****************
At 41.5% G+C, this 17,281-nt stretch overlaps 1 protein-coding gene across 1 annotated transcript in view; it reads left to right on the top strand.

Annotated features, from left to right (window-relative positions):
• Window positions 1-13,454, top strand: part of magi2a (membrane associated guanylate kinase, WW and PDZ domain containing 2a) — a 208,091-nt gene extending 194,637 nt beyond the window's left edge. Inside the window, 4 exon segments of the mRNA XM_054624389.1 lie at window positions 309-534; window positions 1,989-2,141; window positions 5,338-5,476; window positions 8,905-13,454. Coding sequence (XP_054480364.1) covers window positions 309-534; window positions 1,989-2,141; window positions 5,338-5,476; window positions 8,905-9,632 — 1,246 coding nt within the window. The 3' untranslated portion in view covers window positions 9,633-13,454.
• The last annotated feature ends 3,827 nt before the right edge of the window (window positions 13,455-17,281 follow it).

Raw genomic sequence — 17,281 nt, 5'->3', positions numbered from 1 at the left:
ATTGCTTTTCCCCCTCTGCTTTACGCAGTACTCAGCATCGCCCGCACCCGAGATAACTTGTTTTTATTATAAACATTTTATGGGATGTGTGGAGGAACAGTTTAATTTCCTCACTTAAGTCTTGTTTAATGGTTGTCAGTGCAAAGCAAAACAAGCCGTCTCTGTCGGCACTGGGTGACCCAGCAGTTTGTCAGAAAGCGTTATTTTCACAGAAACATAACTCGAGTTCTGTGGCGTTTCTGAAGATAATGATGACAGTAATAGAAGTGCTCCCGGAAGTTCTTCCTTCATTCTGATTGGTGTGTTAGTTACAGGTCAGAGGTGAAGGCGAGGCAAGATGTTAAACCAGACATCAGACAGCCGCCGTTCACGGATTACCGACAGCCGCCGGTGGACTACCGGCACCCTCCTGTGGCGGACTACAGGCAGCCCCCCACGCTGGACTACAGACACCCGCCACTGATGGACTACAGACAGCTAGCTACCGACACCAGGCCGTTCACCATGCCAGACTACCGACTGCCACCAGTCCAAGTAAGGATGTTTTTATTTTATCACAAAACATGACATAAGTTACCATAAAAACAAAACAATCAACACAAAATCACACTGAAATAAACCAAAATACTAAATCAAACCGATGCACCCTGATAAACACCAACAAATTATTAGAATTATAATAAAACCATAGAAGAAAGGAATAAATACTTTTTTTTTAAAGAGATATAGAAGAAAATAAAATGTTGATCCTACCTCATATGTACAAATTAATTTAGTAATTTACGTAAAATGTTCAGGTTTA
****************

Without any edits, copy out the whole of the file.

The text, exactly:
At 41.5% G+C, this 17,281-nt stretch overlaps 1 protein-coding gene across 1 annotated transcript in view; it reads left to right on the top strand.

Annotated features, from left to right (window-relative positions):
• Window positions 1-13,454, top strand: part of magi2a (membrane associated guanylate kinase, WW and PDZ domain containing 2a) — a 208,091-nt gene extending 194,637 nt beyond the window's left edge. Inside the window, 4 exon segments of the mRNA XM_054624389.1 lie at window positions 309-534; window positions 1,989-2,141; window positions 5,338-5,476; window positions 8,905-13,454. Coding sequence (XP_054480364.1) covers window positions 309-534; window positions 1,989-2,141; window positions 5,338-5,476; window positions 8,905-9,632 — 1,246 coding nt within the window. The 3' untranslated portion in view covers window positions 9,633-13,454.
• The last annotated feature ends 3,827 nt before the right edge of the window (window positions 13,455-17,281 follow it).

Raw genomic sequence — 17,281 nt, 5'->3', positions numbered from 1 at the left:
ATTGCTTTTCCCCCTCTGCTTTACGCAGTACTCAGCATCGCCCGCACCCGAGATAACTTGTTTTTATTATAAACATTTTATGGGATGTGTGGAGGAACAGTTTAATTTCCTCACTTAAGTCTTGTTTAATGGTTGTCAGTGCAAAGCAAAACAAGCCGTCTCTGTCGGCACTGGGTGACCCAGCAGTTTGTCAGAAAGCGTTATTTTCACAGAAACATAACTCGAGTTCTGTGGCGTTTCTGAAGATAATGATGACAGTAATAGAAGTGCTCCCGGAAGTTCTTCCTTCATTCTGATTGGTGTGTTAGTTACAGGTCAGAGGTGAAGGCGAGGCAAGATGTTAAACCAGACATCAGACAGCCGCCGTTCACGGATTACCGACAGCCGCCGGTGGACTACCGGCACCCTCCTGTGGCGGACTACAGGCAGCCCCCCACGCTGGACTACAGACACCCGCCACTGATGGACTACAGACAGCTAGCTACCGACACCAGGCCGTTCACCATGCCAGACTACCGACTGCCACCAGTCCAAGTAAGGATGTTTTTATTTTATCACAAAACATGACATAAGTTACCATAAAAACAAAACAATCAACACAAAATCACACTGAAATAAACCAAAATACTAAATCAAACCGATGCACCCTGATAAACACCAACAAATTATTAGAATTATAATAAAACCATAGAAGAAAGGAATAAATACTTTTTTTTTAAAGAGATATAGAAGAAAATAAAATGTTGATCCTACCTCATATGTACAAATTAATTTAGTAATTTACGTAAAATGTTCAGGTTTA